The legend goes that champagne was first invented in the 17th century by a French Benedictine monk by the name of… Dom Pierre Pérignon (sound familiar?). On discovering his creation, he reportedly shouted to the rest of the monks, “Come quickly! I am drinking the stars!”
Now, whether this urban legend is true or not remains to be seen. The point is, the elixir that he so enjoyed is still one of the most luxurious comestibles available today. And if champagne is your thing, and if you’re going to be spending vast sums of money on such a fine product, why aren’t you drinking the best there is? By which we mean, organic champagne.
Out of the 33,000 hectares of vines that grow in Champagne, only 600 of them are certified organic. That doesn’t mean that very few vineyards in Champagne are organic, not at all. It’s simply that the process to become certified is a lengthy and costly bureaucratic affair. Meaning many vintners are opting not to undertake the certification, but are instead simply following organic farming practices and producing fabulous sparkling wine, which is organic in every aspect but name.
So this might make your hunt for organic champagne a little trickier than a hunt for a good organic red wine, or a cheeky little organic white wine, but that doesn’t mean they aren’t readily available if you just know where to look.
We ourselves have a fabulous practising organic champagne available on our website, and while it may not be organic in name, it is in nature.
Why drink organic champagne?
So what is it about organic champagne that sets it apart from the mass-produced stuff?
The commitment to the organic cause
Firstly there’s the time taken to turn a vineyard organic. The commitment to organic viticulture practices isn’t one to be taken lightly, especially if you hope to be certified organic at the end of the process. It can take almost 6 years to be able to use the official organic seal on your bottles.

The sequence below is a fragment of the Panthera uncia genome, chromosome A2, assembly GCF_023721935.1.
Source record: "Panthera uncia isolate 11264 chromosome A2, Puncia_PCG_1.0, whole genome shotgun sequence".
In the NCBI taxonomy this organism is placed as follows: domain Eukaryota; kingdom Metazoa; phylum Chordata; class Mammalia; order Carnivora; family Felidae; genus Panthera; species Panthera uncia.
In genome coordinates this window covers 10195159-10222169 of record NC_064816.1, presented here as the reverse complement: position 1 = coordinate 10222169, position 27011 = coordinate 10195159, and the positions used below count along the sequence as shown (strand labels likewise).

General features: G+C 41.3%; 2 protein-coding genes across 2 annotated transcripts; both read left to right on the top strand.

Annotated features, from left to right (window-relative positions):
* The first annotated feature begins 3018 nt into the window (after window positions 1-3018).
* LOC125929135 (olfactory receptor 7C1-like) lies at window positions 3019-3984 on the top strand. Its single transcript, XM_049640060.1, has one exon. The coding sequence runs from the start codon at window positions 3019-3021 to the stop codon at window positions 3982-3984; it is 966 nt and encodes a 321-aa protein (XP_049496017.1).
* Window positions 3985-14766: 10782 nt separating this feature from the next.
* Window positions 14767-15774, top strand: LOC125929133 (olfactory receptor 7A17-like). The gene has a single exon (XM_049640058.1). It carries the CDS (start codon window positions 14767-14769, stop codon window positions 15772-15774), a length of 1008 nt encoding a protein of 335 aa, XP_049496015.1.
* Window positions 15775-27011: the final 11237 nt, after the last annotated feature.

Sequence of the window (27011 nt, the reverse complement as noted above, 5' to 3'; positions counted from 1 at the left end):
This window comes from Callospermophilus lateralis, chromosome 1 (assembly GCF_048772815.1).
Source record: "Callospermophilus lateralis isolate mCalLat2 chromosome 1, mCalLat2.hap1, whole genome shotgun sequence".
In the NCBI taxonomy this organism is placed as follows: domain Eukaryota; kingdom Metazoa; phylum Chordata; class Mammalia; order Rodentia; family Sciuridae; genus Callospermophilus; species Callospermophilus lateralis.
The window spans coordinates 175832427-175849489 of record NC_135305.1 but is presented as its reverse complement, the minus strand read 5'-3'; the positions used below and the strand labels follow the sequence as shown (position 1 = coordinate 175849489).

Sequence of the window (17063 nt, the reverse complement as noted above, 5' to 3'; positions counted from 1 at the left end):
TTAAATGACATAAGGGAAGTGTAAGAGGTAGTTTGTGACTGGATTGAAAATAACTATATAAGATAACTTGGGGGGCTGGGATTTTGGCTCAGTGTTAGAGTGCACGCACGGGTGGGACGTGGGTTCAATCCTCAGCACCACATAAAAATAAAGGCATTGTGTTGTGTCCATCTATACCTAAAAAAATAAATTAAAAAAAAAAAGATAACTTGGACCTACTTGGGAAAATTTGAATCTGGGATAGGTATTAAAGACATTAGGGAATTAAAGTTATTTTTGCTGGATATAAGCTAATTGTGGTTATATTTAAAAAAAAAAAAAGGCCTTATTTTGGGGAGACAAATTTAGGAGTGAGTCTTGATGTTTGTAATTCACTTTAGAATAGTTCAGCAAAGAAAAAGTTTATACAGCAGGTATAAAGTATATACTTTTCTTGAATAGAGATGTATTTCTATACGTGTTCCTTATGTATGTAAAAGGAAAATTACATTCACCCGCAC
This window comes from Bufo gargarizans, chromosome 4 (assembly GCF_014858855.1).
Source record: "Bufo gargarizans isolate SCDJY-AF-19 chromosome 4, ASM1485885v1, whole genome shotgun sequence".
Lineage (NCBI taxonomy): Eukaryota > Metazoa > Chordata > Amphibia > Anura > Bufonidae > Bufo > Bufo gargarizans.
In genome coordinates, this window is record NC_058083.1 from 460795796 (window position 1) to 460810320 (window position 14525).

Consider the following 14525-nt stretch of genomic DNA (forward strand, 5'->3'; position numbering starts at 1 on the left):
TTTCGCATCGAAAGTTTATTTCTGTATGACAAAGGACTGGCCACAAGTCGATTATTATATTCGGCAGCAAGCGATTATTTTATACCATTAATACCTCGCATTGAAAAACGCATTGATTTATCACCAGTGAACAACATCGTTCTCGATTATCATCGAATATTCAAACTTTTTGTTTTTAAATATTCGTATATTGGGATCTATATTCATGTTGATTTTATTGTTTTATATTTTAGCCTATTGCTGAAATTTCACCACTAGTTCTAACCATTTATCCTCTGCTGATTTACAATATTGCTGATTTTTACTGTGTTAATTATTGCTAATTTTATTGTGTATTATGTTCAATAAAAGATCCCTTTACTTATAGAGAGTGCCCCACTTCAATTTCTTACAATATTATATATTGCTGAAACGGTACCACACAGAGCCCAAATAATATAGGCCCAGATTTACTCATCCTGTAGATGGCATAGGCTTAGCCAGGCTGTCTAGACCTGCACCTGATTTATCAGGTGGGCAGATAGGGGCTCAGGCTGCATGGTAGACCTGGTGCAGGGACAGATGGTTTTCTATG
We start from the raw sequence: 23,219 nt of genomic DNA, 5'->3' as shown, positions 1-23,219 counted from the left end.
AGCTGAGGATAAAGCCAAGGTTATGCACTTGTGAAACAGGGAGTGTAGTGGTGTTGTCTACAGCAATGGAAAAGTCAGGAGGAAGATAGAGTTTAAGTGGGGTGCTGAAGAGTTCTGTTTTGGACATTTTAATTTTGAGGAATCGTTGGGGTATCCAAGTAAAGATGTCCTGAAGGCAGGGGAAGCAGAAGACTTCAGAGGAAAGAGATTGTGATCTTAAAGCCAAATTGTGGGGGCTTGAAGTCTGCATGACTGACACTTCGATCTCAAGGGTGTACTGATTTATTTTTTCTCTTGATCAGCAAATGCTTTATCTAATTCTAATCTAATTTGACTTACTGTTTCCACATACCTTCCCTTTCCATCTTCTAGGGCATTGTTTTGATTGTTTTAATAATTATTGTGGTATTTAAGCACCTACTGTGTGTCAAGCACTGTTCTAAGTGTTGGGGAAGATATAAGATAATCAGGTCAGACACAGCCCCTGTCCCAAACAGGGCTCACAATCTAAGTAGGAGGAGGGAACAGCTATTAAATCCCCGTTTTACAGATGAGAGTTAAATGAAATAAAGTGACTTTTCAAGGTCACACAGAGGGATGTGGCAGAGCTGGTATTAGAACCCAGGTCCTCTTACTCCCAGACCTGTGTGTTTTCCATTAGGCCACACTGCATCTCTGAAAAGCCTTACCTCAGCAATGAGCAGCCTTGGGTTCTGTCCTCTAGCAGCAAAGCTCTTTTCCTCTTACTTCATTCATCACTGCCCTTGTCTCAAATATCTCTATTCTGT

A community affair
It’s a community affair, turning a vineyard organic. You are officially checked once a year, where the vine leaves and grapes are tested for traces of pesticide residue. You need to ensure that your neighbours aren’t spraying their crops with chemicals in case any should happen to drift from their vines over onto yours.
A healthier choice
Champagne is naturally very acidic and winemakers like to balance that acidity by adding in extra sugar (particularly if the grapes aren’t as ripe as they need to be).
But organic champagne, where winemakers typically follow the tenets of biodynamic farming too and routinely opt for a low intervention approach with their product, will not add any sugar to their wine, making it zero dosage, in order to stick to their minimal intervention way of working.
Better for the environment
Like all organic produce, the production of organic champagne is better for the environment. By farming organically, the winemaker is refraining from using synthetic pesticides and chemical fertilisers to improve their crop.
Instead, they rely on growing cover crops to feed the soil between growing seasons, on predatory insects to keep the pests under control, and on natural fertilisers like manure to feed the plants.
But it’s not just organic champagne that is better for you and the environment…
We Brits love Prosecco. So much so, out of the 500 million bottles of prosecco that are drunk globally, annually, the UK is the main consumer, imbibing around one-third of all bottles exported.
Why do we love prosecco?
Because it’s considerably cheaper than champagne. It has fewer calories than wine. It typically has a lower alcohol content too. Not to mention it’s delicious. But this love affair comes at a cost to the Italian countryside.
The damaging prosecco effect
In order to meet the growing demand for prosecco, the areas that fall under the prosecco DOC – the designation of controlled origin, i.e the designated areas that can produce ‘prosecco’, the powers that be have extended the region to allow producers to focus on volume, rather than quality. And the impact this has had on the environment can’t be ignored.
To meet consumer demand, the use of chemicals and pesticides to guarantee a good harvest and speed up production is having a devastating effect, not just on the vines themselves, but on the biodiversity of the surrounding countryside, the flora and the fauna. And reports of locals moving away from the area to escape the ‘prosecco pollution’, mean communities are being torn apart too.
Drink organic sparkling wine
But you can do something about this. You can support the alternative prosecco producers – the ones adhering to traditional viticulture practices, to practising organic farming, dedicated to making a product that isn’t just better for humans, but for the planet too, such as Botter Asolo, Prosecco Superiore Extra Brut DOCG. Crisp and lively, yet well balanced – you won’t want to go commercial again!